The advertisement industry contributes to this mood. Wherever we look, there are ads for anti-aging creams, yoga routines, nutritional programs, and medical interventions. Growing old is seen not so much as part of the human condition but rather as a solvable medical and scientific problem. Hence, doctors and scientists search for a solution to the “problem of old age.”
What are the chances that scientific advance will find a way to extend life indefinitely? A number of investors have paid large sums to have their bodies frozen at death by means of cryogenics, which is used to freeze beef and vegetables, as well as people. But as Dr. Russell points out in his secular work Good News About Aging, those who cherish dreams of being defrosted and living forever some time hence are probably cherishing an implausible dream because freezing destroys human body cells. He adds:
“…even if we can overcome this and other problems, no scientific evidence suggests that we can expect to eliminate death now or in the future because all things break down over time.”
And what if we could live forever? In our fallen world, would we really want to? In his 1922 play The Makropulos Secret, Karel Capek probes this issue with the 337-year-old character Emilia, who notes:
“… no one can love for three hundred years – it cannot last. And then everything tires one. It tires one to be good, it tires one to be bad. The whole earth tires one. And then you find out there is nothing at all: no sin, no pain, no earth, nothing.”
What a hideous future! To be given an everlasting longevity without being regenerated by the Holy Spirit, without hope to be with the Lord in the new heaven and earth, is a dismal prospect. It is to live under a curse.
If we could live on in this world with all its pain, conflicts, without solving the immense human problems, a medically-expanded life would simply set the stage for more of same human conflicts and social injustices.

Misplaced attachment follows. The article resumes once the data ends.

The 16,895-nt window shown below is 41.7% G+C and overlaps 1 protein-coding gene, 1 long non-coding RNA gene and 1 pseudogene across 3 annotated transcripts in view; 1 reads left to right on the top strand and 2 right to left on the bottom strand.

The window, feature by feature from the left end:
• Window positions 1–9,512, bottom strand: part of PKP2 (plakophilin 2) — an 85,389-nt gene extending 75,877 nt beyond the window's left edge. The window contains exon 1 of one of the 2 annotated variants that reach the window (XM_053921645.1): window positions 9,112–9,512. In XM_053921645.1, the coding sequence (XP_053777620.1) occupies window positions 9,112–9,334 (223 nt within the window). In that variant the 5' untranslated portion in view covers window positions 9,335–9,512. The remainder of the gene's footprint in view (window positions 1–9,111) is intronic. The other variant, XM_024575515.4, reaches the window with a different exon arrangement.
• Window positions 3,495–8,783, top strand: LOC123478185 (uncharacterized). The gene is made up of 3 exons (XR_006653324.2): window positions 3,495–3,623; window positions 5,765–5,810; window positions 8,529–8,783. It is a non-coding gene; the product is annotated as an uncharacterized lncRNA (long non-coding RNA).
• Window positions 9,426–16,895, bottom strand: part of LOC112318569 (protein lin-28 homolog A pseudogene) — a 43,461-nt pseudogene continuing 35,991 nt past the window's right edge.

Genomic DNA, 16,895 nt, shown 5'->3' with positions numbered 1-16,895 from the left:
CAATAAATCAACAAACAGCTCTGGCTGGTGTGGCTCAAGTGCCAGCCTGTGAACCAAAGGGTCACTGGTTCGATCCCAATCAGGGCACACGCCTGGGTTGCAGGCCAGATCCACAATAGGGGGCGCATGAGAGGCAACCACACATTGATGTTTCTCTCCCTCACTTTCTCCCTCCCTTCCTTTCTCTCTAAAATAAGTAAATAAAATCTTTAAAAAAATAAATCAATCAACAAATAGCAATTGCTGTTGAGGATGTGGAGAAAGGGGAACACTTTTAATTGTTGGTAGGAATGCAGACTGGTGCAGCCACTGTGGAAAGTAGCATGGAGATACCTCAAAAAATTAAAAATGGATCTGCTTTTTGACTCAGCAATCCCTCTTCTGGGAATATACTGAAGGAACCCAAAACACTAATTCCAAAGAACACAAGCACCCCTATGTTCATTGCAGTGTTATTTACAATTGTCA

IMPATIENCE INSTEAD OF HONOR
Death denial is also evident in our youth’s treatment of the elderly. Aging frustrates modern youth – it interferes with their desire “to get things done.” Have you ever noticed the impatience shown in a lineup at the bank when a senior is trying to carry out a transaction? Their slower pace often exasperates the clerk and the younger customers waiting for their turn. These young people can’t imagine ever being in the same situation. Sure, other people age…but not them.
The conflict between the generations is a subject of much discussion. Many seem to view aging as a process to endure and suffer through, rather than as a temporally contingent gift from God to be approached with gratitude. The Canadian philosopher George Grant observed that old age is more and more seen as an unalleviated disaster, not only for those outside of it but by those people who are old themselves. And he noted that we do not see age as that time when the eternal can be realized, and we therefore pity the aged as coming to the end of historic existence.
Sociologists even refer to ageism, which can be defined as a general distaste for the elderly in our culture – equivalent to racial prejudice, but in this case unfair generalizations are made about any who are old: “all elderly people are forgetful,” “all elderly people are ill-tempered,” “all elderly people suffer from depression,” or “mental impairment is endemic to aging.” Contrary to the myth about aging, seniors do not necessarily decline in intelligence or lose their decision-making abilities. History gives us countless examples of creative, active, and productive seniors.
- At 71, Michelangelo (1475-1564) was appointed the chief architect of St. Peter’s Cathedral in Rome.
- After he was 63 years old, Joost Van den Vondel (1587-1679), Holland’s greatest poet, wrote Jephta, Lucifer and Adam in ballingschap (Adam in exile).
- George Bernhard Shaw (1856-1679), Irish dramatist and author, wrote Farfetched Fables at 93.
- Polish-born Arthur Rubinstein (1888-1982) gave a stunning performance at Carnegie Hall at the age of 90.
Like these famous people, there are millions of elderly people who are still productive and active in their own way and want to remain so. Ageism seems to comes about because people know little about old age, and because what they know is based on myth and fear.